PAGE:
It was an important event in the history of North Carolina when Maurice and Roger Moore of South Carolina in 1725 selected a site on the south bank of the Cape Fear River, ten miles from its mouth, and laid out the town of Brunswick. With the transfer of the colony to the Crown in if f9, the settlement increased and prospered, lands were taken up on both sides of the river from its mouth to the upper branches, and plantations were established which equaled in size and productiveness all but the very largest in Maryland, Virginia, and South Carolina. At first many of the planters purchased lots in Brunswick, but afterwards transferred their allegiance to Wilmington on the removal to that town of the center of social and political life. No people in the Southern Colonies were more devoted than they to their plantation life or took greater pride in the beauty and wholesomeness of their country. They raised corn and provisions, bred stock — notably the famous black cattle of North Carolina — and made pitch, tar, and turpentine from their lightwood trees, and these, together with lumber, frames of houses, and shingles, they shipped to England and to the West Indies. The Highlanders who settled at Cross Creek at the head of navigation above Wilmington brought added energy and enterprise to the colony and developed its trade by shipping the products of the back country down the river and by taking in return the manufactures of England and the products of the West Indies. Some of them built at Cross Creek dwellings and warehouses, mills and stores, and set up plantations in the neighborhood; others, among whom were a few Lowland Scots, spread farther afield and bought lands even in the Albemarle region. To this section, after it had stagnated for thirty years, they brought new interests and prosperity by opening communication with Norfolk, in Virginia, as a port of entry and a market for their staples. They thus prepared the way for a promising agricultural and commercial development, which unfortunately was checked and for the moment ruined by the unhappy excesses and hostilities of the Revolutionary period.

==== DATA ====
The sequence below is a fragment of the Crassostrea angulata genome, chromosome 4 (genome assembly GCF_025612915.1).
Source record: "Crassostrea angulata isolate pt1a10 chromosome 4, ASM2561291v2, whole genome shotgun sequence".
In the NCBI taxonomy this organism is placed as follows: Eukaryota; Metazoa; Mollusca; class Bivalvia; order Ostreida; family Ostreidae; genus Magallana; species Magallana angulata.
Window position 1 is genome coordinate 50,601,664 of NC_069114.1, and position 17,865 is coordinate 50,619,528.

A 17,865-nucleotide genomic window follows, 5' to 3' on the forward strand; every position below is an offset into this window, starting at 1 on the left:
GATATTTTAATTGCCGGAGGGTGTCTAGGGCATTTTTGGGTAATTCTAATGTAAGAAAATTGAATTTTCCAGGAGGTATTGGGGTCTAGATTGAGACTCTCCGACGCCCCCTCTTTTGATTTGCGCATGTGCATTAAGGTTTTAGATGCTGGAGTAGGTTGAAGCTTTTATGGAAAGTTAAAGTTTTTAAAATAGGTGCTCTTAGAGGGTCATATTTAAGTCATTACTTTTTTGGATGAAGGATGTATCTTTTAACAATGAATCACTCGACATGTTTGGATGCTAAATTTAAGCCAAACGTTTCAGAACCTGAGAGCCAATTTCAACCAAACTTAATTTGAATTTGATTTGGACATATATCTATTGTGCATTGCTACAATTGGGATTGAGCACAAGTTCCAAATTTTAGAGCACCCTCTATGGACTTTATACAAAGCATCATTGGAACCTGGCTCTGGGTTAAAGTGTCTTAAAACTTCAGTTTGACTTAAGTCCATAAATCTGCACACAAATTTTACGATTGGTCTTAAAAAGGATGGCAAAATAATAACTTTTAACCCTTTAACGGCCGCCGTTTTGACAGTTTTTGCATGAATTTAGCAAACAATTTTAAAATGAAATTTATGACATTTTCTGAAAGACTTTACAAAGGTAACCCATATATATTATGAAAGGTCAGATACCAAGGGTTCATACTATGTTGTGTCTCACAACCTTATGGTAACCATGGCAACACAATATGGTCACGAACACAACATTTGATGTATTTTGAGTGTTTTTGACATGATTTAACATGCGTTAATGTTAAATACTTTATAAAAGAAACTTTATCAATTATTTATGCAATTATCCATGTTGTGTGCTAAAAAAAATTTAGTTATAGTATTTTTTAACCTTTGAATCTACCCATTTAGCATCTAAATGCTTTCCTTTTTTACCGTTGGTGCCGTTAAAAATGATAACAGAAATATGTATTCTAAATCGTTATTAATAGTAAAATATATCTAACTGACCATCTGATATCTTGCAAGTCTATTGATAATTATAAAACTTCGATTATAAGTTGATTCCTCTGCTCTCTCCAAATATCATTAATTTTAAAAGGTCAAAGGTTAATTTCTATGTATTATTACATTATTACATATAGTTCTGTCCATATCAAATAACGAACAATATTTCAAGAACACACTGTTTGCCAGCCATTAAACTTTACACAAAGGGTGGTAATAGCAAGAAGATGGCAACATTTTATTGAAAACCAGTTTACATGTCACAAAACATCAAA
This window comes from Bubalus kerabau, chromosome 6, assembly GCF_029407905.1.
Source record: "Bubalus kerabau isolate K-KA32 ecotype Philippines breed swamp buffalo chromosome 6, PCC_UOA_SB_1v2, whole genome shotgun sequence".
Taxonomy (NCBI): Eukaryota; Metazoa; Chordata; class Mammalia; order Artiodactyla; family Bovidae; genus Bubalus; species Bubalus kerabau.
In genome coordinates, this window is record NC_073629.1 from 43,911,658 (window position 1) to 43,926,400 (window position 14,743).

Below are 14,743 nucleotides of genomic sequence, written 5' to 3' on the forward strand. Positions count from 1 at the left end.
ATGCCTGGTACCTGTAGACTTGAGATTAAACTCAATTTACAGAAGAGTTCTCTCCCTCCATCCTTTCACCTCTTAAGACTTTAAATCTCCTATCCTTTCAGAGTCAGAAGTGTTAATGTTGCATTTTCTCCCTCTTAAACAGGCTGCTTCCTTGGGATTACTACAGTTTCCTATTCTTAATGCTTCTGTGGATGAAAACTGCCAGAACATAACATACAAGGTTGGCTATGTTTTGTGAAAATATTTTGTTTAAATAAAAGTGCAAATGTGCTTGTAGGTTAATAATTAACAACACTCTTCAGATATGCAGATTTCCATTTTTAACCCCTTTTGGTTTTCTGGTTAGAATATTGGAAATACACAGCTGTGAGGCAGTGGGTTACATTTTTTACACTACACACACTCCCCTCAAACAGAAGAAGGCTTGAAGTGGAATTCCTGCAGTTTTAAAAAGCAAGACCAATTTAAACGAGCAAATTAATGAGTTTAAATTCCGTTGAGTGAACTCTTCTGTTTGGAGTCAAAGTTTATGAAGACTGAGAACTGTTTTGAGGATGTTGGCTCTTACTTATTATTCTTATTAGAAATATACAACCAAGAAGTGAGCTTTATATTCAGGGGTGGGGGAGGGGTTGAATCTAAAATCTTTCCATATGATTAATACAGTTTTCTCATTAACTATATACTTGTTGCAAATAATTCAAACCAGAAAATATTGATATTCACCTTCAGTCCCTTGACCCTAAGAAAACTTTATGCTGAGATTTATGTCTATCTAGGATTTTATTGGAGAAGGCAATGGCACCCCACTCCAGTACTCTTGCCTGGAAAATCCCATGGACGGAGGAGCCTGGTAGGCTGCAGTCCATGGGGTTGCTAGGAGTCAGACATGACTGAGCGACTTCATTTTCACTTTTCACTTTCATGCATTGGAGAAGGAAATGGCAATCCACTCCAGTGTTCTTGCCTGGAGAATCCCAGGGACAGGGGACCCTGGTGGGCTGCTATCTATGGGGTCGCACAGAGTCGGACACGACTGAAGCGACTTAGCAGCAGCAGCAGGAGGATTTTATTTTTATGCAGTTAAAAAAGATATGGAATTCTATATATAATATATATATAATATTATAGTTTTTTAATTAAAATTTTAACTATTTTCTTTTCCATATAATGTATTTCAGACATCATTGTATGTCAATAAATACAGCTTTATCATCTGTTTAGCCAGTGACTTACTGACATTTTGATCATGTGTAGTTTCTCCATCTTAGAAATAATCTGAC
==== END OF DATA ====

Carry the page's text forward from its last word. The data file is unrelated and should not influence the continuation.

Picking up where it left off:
South of Cape Fear lay Georgetown, Charleston, and Savannah, centers of plantation districts chiefly on the lower reaches of the rivers of South Carolina and Georgia. These plantations were characterized by a close union between town and country. South Carolina differed from the other colonies in that a considerable portion of her territory had been laid out in baronies under that clause of the Fundamental Constitutions which stipulated the number of acres to be set apart for colonists bearing titles of nobility. Thus it was provided that 48,000 acres should be the portion for a landgrave, 24,000 for a cacique, and 12,000 for a baron. Many colonists who bore these titles took up lands at various times and in varying amounts, but their